It’s not rocket science to figure this out, but the quality of education certainly has serious implications for the economic prosperity and national security for any nation, the US most definitely included.
I’ve said it for years.
Now a new report from the Council on Foreign Relations reiterates these common-sense truisms.
What makes findings from this new report compelling, however, is the stature of a co-chair of the task force that created the study. This person is Condoleezza Rice, former U.S. secretary of state. She probably knows something about national security on a scale few others can match.
A few key points quoted from the study documentation:
• While the United States invests more in K-12 public education than many other developed countries, its students are ill prepared to compete with their global peers.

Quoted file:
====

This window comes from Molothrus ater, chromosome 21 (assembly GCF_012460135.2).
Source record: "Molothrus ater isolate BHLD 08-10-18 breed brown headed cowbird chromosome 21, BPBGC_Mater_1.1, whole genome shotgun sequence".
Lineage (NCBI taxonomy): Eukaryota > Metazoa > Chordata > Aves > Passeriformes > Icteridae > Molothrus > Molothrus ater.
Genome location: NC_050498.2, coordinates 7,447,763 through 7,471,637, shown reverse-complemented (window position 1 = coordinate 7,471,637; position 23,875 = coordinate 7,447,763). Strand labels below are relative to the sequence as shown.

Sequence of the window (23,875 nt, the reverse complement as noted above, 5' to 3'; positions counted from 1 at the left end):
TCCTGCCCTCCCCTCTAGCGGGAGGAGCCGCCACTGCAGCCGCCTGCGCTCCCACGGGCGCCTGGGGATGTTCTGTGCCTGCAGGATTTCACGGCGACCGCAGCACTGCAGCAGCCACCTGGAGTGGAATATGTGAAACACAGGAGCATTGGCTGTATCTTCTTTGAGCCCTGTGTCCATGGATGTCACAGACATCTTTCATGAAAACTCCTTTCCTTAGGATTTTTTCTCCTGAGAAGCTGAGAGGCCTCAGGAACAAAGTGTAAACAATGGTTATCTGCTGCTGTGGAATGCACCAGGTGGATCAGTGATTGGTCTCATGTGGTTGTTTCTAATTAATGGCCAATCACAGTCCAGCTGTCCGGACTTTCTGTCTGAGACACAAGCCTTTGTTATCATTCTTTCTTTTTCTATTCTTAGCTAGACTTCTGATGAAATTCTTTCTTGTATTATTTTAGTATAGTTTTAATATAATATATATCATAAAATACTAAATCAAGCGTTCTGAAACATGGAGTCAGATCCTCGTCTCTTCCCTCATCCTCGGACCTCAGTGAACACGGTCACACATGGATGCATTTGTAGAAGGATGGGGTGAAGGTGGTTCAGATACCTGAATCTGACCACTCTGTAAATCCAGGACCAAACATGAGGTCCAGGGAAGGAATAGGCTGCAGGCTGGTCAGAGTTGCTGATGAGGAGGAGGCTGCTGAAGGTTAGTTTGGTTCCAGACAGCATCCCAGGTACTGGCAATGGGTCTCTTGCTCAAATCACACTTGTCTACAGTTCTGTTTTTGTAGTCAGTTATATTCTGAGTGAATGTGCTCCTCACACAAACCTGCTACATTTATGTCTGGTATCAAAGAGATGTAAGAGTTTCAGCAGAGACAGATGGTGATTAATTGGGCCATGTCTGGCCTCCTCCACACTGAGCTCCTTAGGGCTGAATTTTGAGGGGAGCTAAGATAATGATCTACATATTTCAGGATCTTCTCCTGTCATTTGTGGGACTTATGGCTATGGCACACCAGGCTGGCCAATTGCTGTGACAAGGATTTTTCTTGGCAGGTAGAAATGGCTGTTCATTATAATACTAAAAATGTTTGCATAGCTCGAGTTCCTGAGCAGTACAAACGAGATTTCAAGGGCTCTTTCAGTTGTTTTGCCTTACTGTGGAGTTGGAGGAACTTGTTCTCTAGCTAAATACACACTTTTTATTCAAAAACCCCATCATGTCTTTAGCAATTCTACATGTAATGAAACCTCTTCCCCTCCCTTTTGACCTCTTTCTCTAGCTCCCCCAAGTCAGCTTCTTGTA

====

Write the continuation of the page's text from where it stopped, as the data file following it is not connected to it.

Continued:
• Although the United States is a nation of immigrants, roughly eight in ten Americans speak only English and a decreasing number of schools are teaching foreign languages.
• A recent report by ACT, the not-for-profit testing organization, found that only 22 percent of U.S. high school students met “college ready” standards in all of their core subjects; these figures are even lower for African-American and Hispanic students.
• The lack of preparedness poses threats on five national security fronts: economic growth and competitiveness, physical safety, intellectual property, U.S. global awareness, and U.S. unity and cohesion.
I need to do more thinking about the task force’s specific recommendations to deal with these issues, but whether or not those specific ideas are the right answer, it is clear that we need to do something better for our students.